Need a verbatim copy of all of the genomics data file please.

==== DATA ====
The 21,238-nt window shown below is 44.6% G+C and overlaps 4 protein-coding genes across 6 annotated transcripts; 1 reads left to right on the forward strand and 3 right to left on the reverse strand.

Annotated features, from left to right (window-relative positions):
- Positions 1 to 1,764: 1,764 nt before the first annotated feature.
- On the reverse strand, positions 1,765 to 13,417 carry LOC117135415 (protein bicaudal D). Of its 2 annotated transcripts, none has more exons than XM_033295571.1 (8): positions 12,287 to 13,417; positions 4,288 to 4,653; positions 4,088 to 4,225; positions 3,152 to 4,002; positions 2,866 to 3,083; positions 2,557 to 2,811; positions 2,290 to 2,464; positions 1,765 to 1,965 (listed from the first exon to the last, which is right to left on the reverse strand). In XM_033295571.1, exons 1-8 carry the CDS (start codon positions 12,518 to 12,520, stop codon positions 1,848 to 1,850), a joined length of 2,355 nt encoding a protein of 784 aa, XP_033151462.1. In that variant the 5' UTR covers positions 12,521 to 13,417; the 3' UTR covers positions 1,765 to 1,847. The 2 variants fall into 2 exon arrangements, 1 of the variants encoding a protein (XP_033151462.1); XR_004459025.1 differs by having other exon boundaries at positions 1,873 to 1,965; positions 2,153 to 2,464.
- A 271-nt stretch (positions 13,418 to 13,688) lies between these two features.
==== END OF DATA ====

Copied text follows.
The 21,238-nt window shown below is 44.6% G+C and overlaps 4 protein-coding genes across 6 annotated transcripts; 1 reads left to right on the forward strand and 3 right to left on the reverse strand.

Annotated features, from left to right (window-relative positions):
- Positions 1 to 1,764: 1,764 nt before the first annotated feature.
- On the reverse strand, positions 1,765 to 13,417 carry LOC117135415 (protein bicaudal D). Of its 2 annotated transcripts, none has more exons than XM_033295571.1 (8): positions 12,287 to 13,417; positions 4,288 to 4,653; positions 4,088 to 4,225; positions 3,152 to 4,002; positions 2,866 to 3,083; positions 2,557 to 2,811; positions 2,290 to 2,464; positions 1,765 to 1,965 (listed from the first exon to the last, which is right to left on the reverse strand). In XM_033295571.1, exons 1-8 carry the CDS (start codon positions 12,518 to 12,520, stop codon positions 1,848 to 1,850), a joined length of 2,355 nt encoding a protein of 784 aa, XP_033151462.1. In that variant the 5' UTR covers positions 12,521 to 13,417; the 3' UTR covers positions 1,765 to 1,847. The 2 variants fall into 2 exon arrangements, 1 of the variants encoding a protein (XP_033151462.1); XR_004459025.1 differs by having other exon boundaries at positions 1,873 to 1,965; positions 2,153 to 2,464.
- A 271-nt stretch (positions 13,418 to 13,688) lies between these two features.